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Richard STRAUSS (1864-1949) Ein Heldenleben, Op. 40 (1898) [43:50] Macbeth, Op. 23 (1888/1891) [20:25]
Frankfurter Opern- und Museumsorchester/Sebastian Weigle
rec. live, Alte Oper Frankfurt, 19-20 June 2011 (Heldenleben), 26-27 May 2013 (Macbeth) OEHMS CLASSICS OC 888 [64:17]
What better way to launch Richard Strauss’s 150th than with
this new recording of Heldenleben, played by the very orchestra
that premiered it? Few pieces capture the composer’s larger-than-life
musical persona better than this autobiographical essay; as if that
weren’t enough it’s framed in music of astonishing richness
and amplitude. There are many fine versions in the catalogue, among
them the Neeme Järvi/RSNO account on Chandos and the 1954 Fritz
Reiner/Chicago one on RCA.
Both are highly desirable for their blend of sweep and structure.
As expected the Chandos sonics are excellent, but the RCA recording
remains remarkable for its age.
First impressions of this new Heldenleben are highly favourable.
The opening bars of ‘The Hero’ show commendable grip and
breadth, qualities that I long for - yet rarely find - in this work.
Even more pleasing is the deep, sonorous sound and top-notch playing;
little wonder that this band is regarded as an ‘A-list’
ensemble in Germany. As for conductor Sebastian Weigle he clearly
has the measure of this score, which means there’s no shortage
of heft or delectable Straussian detail. It’s well shaped and
projected too; more important, the overall blend - so vital in this
music - is impeccable throughout.
The purple-inked scribblings of Strauss’s critics and nay-sayers
are nicely calibrated; all too often conductors court vulgarity by
over-characterising these episodes. For instance Ingo de Haas
is a generous, full-toned soloist in 'The Hero's Companion', but he's
never cloying. The battle is also well judged; it parries and thrusts
with the best of them, yet it has an aristocratic mien - a quixotic
gleam, even - that's most endearing. The brass and timps are simply
breathtaking, and it’s all so effortlessly done. Goodness, this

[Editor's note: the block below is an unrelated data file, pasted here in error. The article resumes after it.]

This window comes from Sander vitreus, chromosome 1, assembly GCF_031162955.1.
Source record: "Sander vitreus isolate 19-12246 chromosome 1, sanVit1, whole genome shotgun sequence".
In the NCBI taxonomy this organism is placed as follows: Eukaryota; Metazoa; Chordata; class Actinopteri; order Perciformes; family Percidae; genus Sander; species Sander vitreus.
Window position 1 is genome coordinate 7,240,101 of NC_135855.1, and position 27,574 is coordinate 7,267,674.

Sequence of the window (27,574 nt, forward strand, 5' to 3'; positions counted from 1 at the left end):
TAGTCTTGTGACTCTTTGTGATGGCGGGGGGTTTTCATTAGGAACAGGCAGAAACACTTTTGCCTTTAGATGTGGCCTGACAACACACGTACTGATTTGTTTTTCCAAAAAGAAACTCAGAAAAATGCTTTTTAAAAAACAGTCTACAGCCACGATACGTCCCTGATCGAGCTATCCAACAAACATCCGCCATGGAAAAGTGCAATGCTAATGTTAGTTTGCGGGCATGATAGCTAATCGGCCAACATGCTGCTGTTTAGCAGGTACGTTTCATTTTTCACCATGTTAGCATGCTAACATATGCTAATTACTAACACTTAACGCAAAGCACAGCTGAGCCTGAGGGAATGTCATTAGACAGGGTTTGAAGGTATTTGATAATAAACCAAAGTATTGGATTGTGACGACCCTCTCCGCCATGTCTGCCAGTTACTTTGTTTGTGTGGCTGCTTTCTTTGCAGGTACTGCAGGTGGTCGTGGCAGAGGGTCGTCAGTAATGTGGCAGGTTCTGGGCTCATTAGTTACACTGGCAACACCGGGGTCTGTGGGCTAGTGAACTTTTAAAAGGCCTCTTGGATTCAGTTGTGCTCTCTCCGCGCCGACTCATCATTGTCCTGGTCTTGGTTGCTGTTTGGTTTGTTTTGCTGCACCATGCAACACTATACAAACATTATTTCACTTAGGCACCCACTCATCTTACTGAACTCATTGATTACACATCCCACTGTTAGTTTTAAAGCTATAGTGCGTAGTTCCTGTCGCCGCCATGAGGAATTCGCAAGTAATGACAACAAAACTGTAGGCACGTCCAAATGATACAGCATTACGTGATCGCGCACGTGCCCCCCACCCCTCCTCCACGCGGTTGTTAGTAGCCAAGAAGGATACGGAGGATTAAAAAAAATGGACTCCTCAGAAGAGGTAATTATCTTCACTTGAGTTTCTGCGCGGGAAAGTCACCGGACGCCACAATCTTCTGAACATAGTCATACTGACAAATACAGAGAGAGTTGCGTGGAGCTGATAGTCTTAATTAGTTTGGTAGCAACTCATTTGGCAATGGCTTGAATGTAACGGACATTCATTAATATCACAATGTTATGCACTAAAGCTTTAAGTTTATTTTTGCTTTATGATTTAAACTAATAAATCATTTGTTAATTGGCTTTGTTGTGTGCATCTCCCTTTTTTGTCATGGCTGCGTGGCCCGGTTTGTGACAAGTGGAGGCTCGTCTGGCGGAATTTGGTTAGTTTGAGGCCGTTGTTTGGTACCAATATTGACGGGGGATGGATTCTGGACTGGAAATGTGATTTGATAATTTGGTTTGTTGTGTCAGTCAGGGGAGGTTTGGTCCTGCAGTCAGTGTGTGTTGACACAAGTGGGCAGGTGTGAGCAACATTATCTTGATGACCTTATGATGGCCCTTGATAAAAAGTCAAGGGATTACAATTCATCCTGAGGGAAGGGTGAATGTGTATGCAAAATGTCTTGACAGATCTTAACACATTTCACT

is one of the most complete and compelling Heldenlebens I’ve
heard in ages. I’m particularly impressed by the sound, which
is among the best I’ve heard on a Red Book CD. It’s warm,
naturally balanced and there’s no hint of strain in the tuttis.
A highpoint of this recording must be ‘The Hero’s Works
of Peace’, which has all the surge and swell one could wish.
It’s supple and stylish too, and that makes these dancing rhythms
more seductive than usual. Strauss performances don’t come more
seamless and authoritative than this; indeed, the horns in ‘The
Hero’s Withdrawal’ are every bit as noble and self-sacrificing
as they are in Järvi’s memorable version. In Weigle's hands
the music unfolds in a series of epiphanies that moved me far more
than this score normally does. The new Roth/Baden-Baden und Freiburg
version (Hänssler) has clarity and lightness on its side - it's
also more tenderly drawn than most - but as recent Heldenlebens
go Weigle's must be at or near the front of a very crowded field.
Macbeth, the first step on Strauss’s ‘new path’,
makes a darkly intense filler. Once again I was struck by the virtuosity
and discipline of this orchestra, not to mention Weigle’s sure,
steady grasp of Strauss’s musico-dramatic structures. This is
a terrific piece - incisive, momentous - and it really ought to be
more popular than it is. Both this and Heldenleben are fine
works - no modest or mischievous equivocations required - especially
when they are played with such conviction and skill. One would never
know these are live performances; the audience is mouse quiet and
there’s only applause - strong and sustained - after Macbeth.
Heroic performances, superbly recorded; a fine start to the Straussfest.